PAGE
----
Adam Cohen, AB ’15, discusses how studying film and cognitive psychology jump-started his career as a producer and director in Los Angeles, the benefits of student community, and working on the Netflix show "I Think You Should Leave."
In 2015, Adam Cohen graduated from the College of Arts & Sciences with a degree in philosophy-neuroscience-psychology. Since then, he has produced and directed commercials, TV shows, and a full-length feature film. In a conversation with the Ampersand, Cohen emphasized the importance of creative work and his transdisciplinary education at WashU.
How has your perspective on filmmaking changed over time?
When I was six years old, I made a short film called “Super Bear.” I rigged a teddy bear to the banisters in my house and then flung it across the room while filming with a camcorder. I wanted to make action movies at the time.
Before I came to WashU, I was a perfectionist; I wanted to make the next great American movie. I would still love to be part of making something like that. But throughout college and my career, I’ve gained some perspective on what really matters to me. And at the end of the day, I’m just really grateful to be making cool shit.
How did you benefit from the film community at WashU?
Associate professor Colin Burnett’s film and media studies classes gave me a completely different perspective on filmmaking. Instead of just communicating a plot through action, I learned that you could use formal visual techniques to tell your story. That has really helped me think outside the box as a producer and director.
The student club Washington University Television (WUTV) was great for providing the community and network that I needed. Using the film gear that WUTV and the Film and Media Studies program had to offer, I was able to create short films, commercials, and music videos with other students. Even after I graduated, the connections I had with those students helped me find jobs and creative partners in LA.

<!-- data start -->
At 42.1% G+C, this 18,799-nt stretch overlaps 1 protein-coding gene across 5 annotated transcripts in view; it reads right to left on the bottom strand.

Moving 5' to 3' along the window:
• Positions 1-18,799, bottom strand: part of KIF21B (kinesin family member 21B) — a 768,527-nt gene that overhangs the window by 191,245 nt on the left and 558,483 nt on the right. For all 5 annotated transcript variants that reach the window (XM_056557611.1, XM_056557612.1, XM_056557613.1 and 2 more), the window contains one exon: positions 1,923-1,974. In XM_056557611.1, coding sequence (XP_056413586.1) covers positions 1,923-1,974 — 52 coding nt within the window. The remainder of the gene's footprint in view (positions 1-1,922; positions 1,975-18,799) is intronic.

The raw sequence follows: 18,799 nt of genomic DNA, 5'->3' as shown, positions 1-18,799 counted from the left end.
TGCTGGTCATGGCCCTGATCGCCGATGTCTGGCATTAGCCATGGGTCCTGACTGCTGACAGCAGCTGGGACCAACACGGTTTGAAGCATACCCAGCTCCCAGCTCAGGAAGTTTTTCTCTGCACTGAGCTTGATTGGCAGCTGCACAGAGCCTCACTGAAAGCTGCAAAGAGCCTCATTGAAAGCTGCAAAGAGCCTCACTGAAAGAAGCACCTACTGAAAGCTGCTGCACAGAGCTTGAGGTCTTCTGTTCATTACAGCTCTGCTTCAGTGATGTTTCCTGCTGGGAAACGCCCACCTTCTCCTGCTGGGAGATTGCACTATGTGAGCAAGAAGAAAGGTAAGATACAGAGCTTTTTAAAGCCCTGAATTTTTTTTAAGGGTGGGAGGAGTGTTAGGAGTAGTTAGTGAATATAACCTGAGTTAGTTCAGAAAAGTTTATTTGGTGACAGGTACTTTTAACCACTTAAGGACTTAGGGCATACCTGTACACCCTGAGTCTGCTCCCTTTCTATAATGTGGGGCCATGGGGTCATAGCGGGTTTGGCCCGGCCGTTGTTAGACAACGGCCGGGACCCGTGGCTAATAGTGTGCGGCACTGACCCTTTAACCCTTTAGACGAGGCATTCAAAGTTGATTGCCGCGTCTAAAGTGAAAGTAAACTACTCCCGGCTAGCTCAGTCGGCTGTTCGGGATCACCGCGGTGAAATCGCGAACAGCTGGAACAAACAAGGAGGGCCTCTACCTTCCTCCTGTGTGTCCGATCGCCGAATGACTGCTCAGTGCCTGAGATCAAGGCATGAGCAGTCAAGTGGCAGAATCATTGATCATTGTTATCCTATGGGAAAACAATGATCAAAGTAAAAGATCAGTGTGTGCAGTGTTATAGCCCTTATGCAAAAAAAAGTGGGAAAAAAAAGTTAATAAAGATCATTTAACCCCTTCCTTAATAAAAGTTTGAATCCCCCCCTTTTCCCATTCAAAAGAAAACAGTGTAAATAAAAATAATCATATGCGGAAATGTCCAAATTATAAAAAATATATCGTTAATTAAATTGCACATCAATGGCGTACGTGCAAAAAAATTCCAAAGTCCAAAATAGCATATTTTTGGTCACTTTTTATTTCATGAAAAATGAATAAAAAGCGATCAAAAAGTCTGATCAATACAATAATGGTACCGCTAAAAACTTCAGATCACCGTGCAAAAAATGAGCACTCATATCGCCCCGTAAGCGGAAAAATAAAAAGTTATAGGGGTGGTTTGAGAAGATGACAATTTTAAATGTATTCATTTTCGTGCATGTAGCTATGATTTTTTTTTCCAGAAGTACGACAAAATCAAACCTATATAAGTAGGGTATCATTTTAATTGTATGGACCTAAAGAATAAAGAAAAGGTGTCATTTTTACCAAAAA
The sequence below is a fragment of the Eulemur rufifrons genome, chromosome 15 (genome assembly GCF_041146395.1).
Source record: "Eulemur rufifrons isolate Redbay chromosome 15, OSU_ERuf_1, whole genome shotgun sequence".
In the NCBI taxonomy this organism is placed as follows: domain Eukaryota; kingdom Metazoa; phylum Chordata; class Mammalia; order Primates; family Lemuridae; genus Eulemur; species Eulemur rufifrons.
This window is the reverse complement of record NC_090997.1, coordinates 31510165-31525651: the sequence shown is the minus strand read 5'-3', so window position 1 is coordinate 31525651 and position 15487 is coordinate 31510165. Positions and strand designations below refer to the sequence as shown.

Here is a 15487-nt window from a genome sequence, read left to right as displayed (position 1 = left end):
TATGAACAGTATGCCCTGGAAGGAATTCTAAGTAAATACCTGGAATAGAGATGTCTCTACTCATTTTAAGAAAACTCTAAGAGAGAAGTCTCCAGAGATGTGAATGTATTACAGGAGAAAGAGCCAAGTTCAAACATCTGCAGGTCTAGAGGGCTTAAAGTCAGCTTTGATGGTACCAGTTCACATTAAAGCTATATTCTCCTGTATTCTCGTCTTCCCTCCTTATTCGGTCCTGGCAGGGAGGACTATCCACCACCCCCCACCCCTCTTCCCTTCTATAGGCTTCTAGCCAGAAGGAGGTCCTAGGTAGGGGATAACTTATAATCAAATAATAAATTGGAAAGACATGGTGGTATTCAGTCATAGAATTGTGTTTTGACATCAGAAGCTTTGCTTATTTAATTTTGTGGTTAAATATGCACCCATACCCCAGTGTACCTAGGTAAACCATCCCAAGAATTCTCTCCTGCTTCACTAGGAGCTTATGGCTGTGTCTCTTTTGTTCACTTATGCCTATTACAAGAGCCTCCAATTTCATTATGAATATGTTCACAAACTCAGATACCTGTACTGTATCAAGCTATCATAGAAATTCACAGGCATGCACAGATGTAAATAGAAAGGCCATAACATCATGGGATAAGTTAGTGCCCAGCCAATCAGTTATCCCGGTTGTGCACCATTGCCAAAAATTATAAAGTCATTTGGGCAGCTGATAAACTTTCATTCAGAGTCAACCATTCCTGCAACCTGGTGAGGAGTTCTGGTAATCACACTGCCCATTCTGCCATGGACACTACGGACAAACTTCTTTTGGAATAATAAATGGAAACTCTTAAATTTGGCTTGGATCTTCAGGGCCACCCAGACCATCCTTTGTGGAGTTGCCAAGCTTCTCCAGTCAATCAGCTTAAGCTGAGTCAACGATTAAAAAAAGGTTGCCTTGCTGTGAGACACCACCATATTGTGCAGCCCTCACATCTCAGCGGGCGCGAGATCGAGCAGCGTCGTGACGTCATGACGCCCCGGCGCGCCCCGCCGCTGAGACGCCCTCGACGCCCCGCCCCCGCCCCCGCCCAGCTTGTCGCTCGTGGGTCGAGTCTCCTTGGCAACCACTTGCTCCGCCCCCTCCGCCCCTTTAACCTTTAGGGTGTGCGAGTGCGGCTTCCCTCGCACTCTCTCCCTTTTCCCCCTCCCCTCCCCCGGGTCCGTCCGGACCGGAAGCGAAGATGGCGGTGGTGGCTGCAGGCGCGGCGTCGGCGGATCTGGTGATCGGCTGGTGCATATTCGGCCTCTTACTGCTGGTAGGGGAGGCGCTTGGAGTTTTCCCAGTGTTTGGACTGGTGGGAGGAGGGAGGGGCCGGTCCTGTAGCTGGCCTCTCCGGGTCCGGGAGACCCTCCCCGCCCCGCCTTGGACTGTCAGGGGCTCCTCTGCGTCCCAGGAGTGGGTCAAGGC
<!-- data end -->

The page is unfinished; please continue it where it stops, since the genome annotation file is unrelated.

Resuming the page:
What have you been up to since you moved to LA?
After working as a production assistant on short films and commercials for a while, I went freelance for about six years. I started working on features and TV, which eventually led me to connect with the production company Irony Point.
Irony Point was producing a lot of Netflix shows at the time, including Tim Robinson’s “I Think You Should Leave,” an amazing sketch comedy show I was lucky to be a part of. For the second season, I was production supervisor, which entailed overseeing a variety of people who supported all of the departments on set. Basically, I was helping lay the foundation for the creative side of the show to be a success.
What was a memorable moment from working on that show?
One of the more popular sketches in “I Think You Should Leave” is “Dan Flashes” in season two, where Tim is obsessed with buying a bunch of shirts with complicated patterns. Imagine a film crew taking over a whole parking lot and floor of a building — that's basically what we did for “Dan Flashes.”
Naturally, people came by and wanted to know what was going on. The default answer is usually, “a mayonnaise commercial.” But this time, a crew member told someone, “I Think You Should Leave.” Without realizing that was the title of the show, that person left the parking lot screaming, accusing us of defamation.
What work have you directed recently?
I just co-directed my first feature film called “GOLD MINE,” which should be completed in the next few months. I’d describe it as a merging of the sci-fi and western genres. Based on the interest we have so far, its release will involve festival runs and theatrical runs in some cities.
“GOLD MINE” is all about entering different states of consciousness through virtual reality — exploring trauma and grief in a virtual context. I learned a lot about those topics in my philosophy-neuroscience-psychology (PNP) seminars at WashU.
How did majoring in PNP shape your film career?
In my sophomore year, I got involved in research on the cognitive psychology of film perception. I worked on an experiment led by Jeff Zacks, chair and professor of psychological and brain sciences, where we tested how cuts between cameras at slightly different positions would affect spatial memory.
That research helps guide my decisions as director today. There are certain things that aren't as important to visual attention and spatial memory as established film rules make them seem. I got to learn that in a way that a lot of film students don't.